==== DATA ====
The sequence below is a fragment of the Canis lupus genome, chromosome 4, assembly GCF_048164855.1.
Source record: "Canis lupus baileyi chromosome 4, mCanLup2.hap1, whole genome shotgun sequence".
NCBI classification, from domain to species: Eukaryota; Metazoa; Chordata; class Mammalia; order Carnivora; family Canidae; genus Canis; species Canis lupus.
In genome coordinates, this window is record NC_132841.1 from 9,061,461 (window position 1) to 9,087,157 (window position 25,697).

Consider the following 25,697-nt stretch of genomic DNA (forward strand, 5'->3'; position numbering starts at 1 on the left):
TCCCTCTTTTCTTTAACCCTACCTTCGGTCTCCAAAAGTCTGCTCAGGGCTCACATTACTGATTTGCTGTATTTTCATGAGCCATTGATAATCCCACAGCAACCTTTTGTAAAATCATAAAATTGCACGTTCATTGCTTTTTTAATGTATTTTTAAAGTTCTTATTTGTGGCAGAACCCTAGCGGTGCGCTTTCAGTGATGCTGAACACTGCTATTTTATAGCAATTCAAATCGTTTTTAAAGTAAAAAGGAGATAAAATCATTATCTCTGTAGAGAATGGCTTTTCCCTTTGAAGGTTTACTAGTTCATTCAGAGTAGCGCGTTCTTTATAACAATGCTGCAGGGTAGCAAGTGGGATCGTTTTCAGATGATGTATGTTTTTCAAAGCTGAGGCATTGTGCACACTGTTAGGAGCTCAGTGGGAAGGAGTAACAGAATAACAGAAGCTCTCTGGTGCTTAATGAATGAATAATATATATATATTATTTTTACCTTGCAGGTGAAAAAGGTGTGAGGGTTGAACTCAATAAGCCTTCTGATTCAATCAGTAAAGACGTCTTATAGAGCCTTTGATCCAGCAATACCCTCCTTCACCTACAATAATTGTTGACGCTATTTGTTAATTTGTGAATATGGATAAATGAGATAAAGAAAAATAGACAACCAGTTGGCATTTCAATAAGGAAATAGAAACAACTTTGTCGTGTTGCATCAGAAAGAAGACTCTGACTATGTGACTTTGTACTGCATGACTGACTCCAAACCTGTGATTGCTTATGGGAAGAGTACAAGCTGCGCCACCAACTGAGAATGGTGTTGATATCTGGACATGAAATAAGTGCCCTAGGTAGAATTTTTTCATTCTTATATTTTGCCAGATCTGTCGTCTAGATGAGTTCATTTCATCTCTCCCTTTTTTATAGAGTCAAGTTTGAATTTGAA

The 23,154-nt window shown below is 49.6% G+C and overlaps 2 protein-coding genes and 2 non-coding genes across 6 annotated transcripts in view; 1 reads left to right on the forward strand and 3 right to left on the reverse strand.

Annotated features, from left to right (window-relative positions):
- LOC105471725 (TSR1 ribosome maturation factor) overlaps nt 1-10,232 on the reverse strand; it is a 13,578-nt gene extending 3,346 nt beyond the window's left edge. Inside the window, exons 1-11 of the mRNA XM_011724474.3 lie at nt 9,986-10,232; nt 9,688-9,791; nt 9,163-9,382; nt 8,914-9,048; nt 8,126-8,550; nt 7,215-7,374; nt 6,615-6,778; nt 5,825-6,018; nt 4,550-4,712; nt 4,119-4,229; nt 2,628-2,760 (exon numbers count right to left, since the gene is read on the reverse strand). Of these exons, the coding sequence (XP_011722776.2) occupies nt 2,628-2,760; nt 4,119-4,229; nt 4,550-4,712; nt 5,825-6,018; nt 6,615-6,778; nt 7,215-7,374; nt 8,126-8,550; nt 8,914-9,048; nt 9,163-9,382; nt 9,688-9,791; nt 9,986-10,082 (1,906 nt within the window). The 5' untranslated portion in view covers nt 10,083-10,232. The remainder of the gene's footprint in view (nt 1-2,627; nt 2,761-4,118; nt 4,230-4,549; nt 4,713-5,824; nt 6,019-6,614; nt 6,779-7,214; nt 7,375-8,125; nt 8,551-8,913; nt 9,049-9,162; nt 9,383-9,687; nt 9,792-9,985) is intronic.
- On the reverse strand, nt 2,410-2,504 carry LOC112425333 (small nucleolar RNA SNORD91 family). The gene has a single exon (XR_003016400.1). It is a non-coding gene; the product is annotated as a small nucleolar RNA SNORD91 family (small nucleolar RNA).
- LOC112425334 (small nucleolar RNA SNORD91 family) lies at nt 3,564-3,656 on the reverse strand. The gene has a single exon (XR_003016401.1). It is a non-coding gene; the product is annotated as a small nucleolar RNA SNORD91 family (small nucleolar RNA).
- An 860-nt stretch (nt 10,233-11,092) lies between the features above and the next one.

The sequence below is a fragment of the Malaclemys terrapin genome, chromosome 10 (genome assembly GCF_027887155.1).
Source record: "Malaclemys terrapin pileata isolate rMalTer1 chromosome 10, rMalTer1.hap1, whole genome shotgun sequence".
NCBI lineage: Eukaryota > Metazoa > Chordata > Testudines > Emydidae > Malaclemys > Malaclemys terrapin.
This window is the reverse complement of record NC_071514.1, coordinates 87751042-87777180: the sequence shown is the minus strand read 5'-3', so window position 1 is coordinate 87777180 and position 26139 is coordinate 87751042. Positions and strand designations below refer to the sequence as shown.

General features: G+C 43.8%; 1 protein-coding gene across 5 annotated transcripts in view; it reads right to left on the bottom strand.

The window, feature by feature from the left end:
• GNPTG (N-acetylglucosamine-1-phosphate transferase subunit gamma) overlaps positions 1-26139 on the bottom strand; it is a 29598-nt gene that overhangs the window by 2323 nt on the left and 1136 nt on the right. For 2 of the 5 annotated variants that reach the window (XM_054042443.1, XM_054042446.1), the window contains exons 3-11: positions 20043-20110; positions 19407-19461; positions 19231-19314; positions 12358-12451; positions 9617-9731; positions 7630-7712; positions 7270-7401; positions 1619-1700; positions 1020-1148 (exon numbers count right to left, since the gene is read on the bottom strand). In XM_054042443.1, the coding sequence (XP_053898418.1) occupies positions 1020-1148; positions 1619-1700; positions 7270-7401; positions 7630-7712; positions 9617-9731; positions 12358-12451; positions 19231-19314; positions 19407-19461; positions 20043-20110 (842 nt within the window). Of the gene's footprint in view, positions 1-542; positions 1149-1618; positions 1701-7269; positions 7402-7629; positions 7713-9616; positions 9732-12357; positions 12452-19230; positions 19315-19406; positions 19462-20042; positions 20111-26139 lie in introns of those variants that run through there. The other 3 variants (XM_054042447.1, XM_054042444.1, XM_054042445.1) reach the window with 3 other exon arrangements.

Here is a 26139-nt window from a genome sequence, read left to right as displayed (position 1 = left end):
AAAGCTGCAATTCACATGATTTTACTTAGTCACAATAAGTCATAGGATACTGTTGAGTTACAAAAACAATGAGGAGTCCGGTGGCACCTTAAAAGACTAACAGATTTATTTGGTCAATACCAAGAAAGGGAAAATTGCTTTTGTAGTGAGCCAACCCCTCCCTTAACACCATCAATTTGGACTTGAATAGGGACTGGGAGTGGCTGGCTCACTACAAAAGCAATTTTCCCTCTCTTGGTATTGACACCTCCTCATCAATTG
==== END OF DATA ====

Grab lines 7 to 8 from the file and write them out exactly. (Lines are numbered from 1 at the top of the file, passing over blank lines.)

The 23,154-nt window shown below is 49.6% G+C and overlaps 2 protein-coding genes and 2 non-coding genes across 6 annotated transcripts in view; 1 reads left to right on the forward strand and 3 right to left on the reverse strand.

Annotated features, from left to right (window-relative positions):